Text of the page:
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The aim of SEA-UNICORN is to help improve policies for Sustainable Development by fostering interactions among the varied research communities that study Marine Functional Connectivity (MFC), the modellers that predict its ecological and economic consequences and the stakeholders involved in environmental governance and sustainable exploitation for the seas.


Oceans cover 71% of the Earth, host almost every major phyla, and deliver multiple ecosystem services, several of which (e.g. food provision, climate regulation) shape human societies today. Sustainable management of the seas is, therefore, essential. Yet, their protection lags far behind that of continental habitats.

Marine ecosystems are highly vulnerable to anthropogenic pressures, and most experience multiple, concurrent threats (e.g. habitat loss, overfishing, temperature rise, hypoxia). Over the last century, 90% of marine top predators have disappeared and many coastal and oceanic habitats have been lost or severely degraded. As a result, only 13% of the world’s oceans today have relatively intact ecosystems.


Unprecedented losses in marine biodiversity are occurring. This compromises ecosystem functions and reduces ecosystem resilience to change. Given the importance of marine wildlife and habitats to society and the linked fate of marine and continental ecosystems, rapid, informed actions are needed to mitigate unwanted consequences of ongoing changes. 


Effective marine conservation is currently impeded by dynamic ecosystem-level changes that are poorly understood. Improving knowledge on connectivity is a crucial first step to understand these changes and develop approaches to promote the resilience of species and habitats to global change. 

Gathering effective knowledge on Marine Functional Connectivity (MFC) can improve predictions of the impacts of environmental change and help refine management and conservation strategies for the Seas. Robust MFC knowledge is needed not only to conserve vulnerable species or ecosystems, control the spread of invasive species, pathogens or aquaculture escapees but also to plan effective networks of protected areas. This knowledge will also help promote sustainable fisheries’ management and enhance the benefits derived from biodiversity and ecosystem services.

Fit-for-purpose MFC science and data are urgently needed to inform marine policies in support of the sustainable development goals for a well-functioning ocean described in the 2030 Agenda of the UN Decade of Ocean Science for Sustainable Development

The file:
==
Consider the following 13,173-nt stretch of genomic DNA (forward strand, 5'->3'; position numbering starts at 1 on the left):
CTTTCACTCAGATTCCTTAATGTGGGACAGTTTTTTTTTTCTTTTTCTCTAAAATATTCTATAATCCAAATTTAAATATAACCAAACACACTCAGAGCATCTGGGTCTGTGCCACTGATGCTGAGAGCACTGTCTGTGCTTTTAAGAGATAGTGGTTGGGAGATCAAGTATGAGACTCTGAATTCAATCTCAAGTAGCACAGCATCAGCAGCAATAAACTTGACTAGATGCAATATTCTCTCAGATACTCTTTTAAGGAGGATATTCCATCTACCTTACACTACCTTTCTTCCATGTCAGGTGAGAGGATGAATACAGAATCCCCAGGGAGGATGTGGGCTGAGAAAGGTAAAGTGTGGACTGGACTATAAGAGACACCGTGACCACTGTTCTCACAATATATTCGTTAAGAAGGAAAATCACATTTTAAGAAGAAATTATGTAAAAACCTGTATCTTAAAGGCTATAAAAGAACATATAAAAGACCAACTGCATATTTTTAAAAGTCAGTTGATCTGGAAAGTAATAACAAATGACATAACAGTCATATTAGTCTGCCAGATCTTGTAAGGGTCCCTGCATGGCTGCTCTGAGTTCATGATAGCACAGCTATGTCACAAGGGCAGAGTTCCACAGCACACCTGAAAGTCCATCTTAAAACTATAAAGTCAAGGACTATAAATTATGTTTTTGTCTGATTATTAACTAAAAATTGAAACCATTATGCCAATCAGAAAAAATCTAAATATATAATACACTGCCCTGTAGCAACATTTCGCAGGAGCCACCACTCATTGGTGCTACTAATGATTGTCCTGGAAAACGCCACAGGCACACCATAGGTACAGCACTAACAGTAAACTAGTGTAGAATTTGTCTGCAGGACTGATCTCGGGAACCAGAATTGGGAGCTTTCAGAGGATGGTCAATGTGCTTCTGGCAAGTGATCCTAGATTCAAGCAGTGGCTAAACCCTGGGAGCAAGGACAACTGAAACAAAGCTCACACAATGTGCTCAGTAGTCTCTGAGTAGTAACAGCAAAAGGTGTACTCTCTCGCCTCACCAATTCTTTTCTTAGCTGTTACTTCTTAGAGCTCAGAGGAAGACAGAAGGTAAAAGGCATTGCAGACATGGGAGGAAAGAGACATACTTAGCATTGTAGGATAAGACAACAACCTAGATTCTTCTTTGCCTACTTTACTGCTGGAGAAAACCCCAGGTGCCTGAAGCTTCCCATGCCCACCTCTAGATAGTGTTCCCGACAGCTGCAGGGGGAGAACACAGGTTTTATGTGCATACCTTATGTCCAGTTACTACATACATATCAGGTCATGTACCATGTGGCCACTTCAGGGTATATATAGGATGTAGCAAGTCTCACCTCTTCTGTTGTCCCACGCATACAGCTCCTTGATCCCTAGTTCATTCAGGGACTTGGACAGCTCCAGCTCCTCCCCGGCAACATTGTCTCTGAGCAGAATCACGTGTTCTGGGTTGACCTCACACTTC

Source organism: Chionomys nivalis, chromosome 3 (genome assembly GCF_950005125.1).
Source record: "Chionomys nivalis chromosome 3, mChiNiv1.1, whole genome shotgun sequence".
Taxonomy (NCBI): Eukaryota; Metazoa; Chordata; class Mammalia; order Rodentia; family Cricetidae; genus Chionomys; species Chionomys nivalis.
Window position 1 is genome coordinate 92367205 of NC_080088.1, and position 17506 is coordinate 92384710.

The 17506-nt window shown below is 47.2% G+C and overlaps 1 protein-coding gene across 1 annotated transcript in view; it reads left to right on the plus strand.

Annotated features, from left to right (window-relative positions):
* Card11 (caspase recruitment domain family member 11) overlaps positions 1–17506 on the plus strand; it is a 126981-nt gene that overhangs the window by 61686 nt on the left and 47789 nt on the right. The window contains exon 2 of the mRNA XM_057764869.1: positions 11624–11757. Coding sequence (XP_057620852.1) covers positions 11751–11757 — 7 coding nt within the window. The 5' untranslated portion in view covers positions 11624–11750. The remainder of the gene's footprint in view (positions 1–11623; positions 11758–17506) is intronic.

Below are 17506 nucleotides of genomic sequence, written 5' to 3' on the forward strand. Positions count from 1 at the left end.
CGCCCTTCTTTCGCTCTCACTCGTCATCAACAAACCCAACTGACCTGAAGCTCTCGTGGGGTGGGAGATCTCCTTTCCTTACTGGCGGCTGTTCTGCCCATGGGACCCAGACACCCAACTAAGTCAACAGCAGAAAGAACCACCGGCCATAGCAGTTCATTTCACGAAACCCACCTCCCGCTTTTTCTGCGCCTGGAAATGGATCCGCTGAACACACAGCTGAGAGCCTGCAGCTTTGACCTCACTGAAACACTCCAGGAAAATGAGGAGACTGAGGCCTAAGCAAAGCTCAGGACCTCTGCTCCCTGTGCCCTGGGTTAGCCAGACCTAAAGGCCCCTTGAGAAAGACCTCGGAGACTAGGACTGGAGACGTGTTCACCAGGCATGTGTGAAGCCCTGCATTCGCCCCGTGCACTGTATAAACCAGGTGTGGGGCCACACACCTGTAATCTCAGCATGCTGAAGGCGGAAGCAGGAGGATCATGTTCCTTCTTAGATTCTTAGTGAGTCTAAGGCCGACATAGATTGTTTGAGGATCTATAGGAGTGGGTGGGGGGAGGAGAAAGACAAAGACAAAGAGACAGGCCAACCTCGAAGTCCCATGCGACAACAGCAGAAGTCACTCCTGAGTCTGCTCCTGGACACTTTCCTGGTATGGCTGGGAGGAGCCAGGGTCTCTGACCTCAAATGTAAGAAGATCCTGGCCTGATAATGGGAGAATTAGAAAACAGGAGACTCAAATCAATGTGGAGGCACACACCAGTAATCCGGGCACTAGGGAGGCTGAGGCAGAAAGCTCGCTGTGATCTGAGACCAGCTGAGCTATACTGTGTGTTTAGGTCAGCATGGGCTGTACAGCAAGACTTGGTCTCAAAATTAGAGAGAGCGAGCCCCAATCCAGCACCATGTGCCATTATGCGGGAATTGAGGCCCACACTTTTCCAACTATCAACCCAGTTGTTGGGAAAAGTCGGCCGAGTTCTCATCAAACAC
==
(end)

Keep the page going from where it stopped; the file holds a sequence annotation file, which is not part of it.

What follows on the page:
Main aims for MFC research

Gather operational MFC knowledge for protecting marine biodiversity

Produce the MFC descriptors needed for preserving ecosystem functions & services

Identify (past & present) drivers of MFC to improve projections of the impacts of Global Change


MFC knowledge is difficult to gather for a number of reasons including:

  • Access to the marine environment is limited and movements at sea occur in 3 dimensions 

  • Pelagic and benthic organisms found at the same location at time can lead very distinct lives

  • Marine populations are large and very few organisms remain sedentary over their entire life span

  • Many organisms can disperse substantial distances at very small body sizes.

​A wide diversity of methods and tools (from various disciplines) have been used to  predict, reconstruct or directly track individual movements within and among populations or habitats. During the last decade, technological developments have generated major advances in MFC knowledge.


Information on MFC is now available for a broad range of aquatic organisms (from viruses to whales) and across all marine eco-regions. However, several methodological barriers and knowledge gaps remain and need to be addressed to understand MFC at a global scale.

Barriers to MFC knowledge to overcome

1- Lack of method integration

Each method has strengths and weaknesses that affect the accuracy of its connectivity estimates limiting its potential to inform management.

Unifying concepts among disciplines and integrating methods could lead to major scientific breakthroughs in MFC research and marine policy.

This is challenging because most disciplines differ in their underlying assumptions and/or the geographical or temporal scales at which their methods are applied.

2- Gaps and bias in MFC knowledge

Bias in MFC knowledge exists towards organisms and areas important to society.

Consolidated knowledge for a wide range of marine taxa, regions and habitats is required for defining effective management measures at both local and larger (regional to global) scales.

A balance is needed in gaining in-depth knowledge in some systems and extrapolating it to unstudied systems. New research is needed that produces MFC estimates that can be generalized across a wide range of taxa and eco-regions.

3- Integrating land-sea connectivity

Valuable information on the functioning of our planet can be revealed by understanding how specific species connect diverse habitats.

An example is the transfer of energy and matter between the land and sea via the migrations of marine birds or diadromous fishes.


Improving MFC knowledge on these species will help understand the spatial and temporal dynamics of coastal ecosystem services, allowing managers to optimize conservation actions both at sea and on land. 

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